I love this photo and I love the memory of this moment. Mae Sot, Thailand may be a small town (developing and growing fast) on the Thailand – Burma border where tourists go for border crossing and locals for shopping and business, but for me it is “home away from home”.

These kids from Mae Sot are my sojourners in life and part of my story of “peaceroads” and I am very thankful for them. I am not thankful that they were always on the streets begging or collecting plastic bottles. I am not thankful that they were not attending school or that they had to carry small babies to attract the foreigner’s compassion. I am not thankful that they were bathing in the dirty and smelly town canals.

No, my heart was sad and angry that these beautiful, smart kids were so adopted to the life on the streets that they thought this is normal and even kind of fun. Of course, it was not fun when they had to be out at dark or when their parents told them not to come home until they had collected a certain amount of money. It was not fun when they were hungry or yelled at or treated like some stray animals.

A little comfort but I was grateful that at least they were in a small community like Mae Sot where people tend to watch out for each other more than in the big cities like Bangkok or Manila with too many children-at-risk to count.

This photo was taken at one of my favorite tea shops “Borderline” which is a cooperative for women in refugee camps making handy crafts. Borderline also serves delicious vegetarian food and refreshing drinks. Whenever we could, we would buy the children something to eat and Borderline was one of their favorite places to go. It had a nice garden and calming atmosphere. An oasis of peace on a busy, dusty, noisy street.

The kids were so energetic, funny and savvy. They perceived things differently and they always looked out for each other. I realized that they did not like to be patronized (don’t we all) and they didn’t like to be pitied (don’t we all). But they wanted to be loved (don’t we all).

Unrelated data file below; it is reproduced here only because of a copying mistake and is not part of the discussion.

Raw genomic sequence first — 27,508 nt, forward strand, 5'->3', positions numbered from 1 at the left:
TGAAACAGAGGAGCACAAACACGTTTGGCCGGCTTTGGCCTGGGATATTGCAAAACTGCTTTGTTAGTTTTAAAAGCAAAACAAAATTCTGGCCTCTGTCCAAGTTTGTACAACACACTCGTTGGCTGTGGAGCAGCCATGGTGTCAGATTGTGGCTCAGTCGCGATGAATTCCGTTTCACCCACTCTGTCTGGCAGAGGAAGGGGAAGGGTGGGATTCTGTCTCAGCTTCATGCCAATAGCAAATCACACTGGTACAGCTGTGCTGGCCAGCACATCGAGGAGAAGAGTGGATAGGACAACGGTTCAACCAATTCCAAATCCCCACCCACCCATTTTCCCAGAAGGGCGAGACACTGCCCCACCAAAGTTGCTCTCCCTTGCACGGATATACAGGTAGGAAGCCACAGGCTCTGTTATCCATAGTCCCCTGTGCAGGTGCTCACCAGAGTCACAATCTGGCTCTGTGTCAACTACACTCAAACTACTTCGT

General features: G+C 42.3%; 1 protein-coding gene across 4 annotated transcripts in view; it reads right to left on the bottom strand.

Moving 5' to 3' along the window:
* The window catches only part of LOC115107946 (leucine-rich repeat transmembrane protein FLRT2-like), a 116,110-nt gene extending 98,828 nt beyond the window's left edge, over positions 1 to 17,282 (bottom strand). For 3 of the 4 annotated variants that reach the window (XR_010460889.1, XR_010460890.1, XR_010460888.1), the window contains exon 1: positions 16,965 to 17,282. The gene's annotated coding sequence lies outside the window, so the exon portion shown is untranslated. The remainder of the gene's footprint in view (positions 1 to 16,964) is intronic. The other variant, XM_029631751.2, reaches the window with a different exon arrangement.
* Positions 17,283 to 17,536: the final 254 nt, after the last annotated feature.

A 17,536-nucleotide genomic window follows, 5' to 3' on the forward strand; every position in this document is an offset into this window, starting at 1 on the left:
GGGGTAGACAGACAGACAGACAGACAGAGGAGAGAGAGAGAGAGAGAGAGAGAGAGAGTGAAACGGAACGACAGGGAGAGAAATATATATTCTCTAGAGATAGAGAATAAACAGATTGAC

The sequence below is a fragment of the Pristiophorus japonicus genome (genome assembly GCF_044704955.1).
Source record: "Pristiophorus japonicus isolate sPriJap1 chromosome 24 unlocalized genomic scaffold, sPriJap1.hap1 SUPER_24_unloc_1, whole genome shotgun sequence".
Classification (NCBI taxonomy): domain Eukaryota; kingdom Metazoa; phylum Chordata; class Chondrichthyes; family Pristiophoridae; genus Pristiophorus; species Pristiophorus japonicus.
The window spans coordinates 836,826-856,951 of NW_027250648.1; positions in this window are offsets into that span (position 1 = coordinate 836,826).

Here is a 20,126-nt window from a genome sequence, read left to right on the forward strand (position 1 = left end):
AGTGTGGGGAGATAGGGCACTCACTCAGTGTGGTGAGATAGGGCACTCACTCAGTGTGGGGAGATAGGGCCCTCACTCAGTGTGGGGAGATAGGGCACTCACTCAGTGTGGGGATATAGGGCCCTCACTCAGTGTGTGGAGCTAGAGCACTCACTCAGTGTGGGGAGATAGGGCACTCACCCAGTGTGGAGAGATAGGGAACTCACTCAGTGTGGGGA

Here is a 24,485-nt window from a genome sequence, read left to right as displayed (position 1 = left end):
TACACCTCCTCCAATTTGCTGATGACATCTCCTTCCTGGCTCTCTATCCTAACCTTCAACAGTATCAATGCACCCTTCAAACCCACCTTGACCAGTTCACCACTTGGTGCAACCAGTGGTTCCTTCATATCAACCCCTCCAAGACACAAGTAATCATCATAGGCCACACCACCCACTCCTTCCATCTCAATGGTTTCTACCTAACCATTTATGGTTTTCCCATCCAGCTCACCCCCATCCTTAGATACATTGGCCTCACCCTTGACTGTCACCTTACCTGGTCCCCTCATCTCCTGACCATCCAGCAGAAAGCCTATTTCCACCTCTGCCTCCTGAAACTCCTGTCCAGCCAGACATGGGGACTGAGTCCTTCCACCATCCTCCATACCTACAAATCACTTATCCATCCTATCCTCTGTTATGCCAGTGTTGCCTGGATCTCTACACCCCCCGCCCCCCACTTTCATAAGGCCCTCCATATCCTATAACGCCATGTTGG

We communicated in beginner Thai and lots of signs and body language. The universal language of hugs, smiles, welcome, concern, pointing, nodding or shaking head… Sometimes I went home exhausted because in the West we are much less concerned with body language and much more concerned with the exact words. In Thailand and Burma it is the opposite and my brain was slow to adjust.

They read me. They read my walk. They read my talk. They read my eyes. They read my mouth. They read my hands.

However imperfectly, I hope that I was able to communicate the most important thing: ” I see you and I know that you see me. I am here because you are here. I am your teacher but you are teaching me things, too. I love you because I am loved. The image of God in you is the image of God in me.” Thank you for being you!

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Smile that spoke volumes (photos from personal archive)

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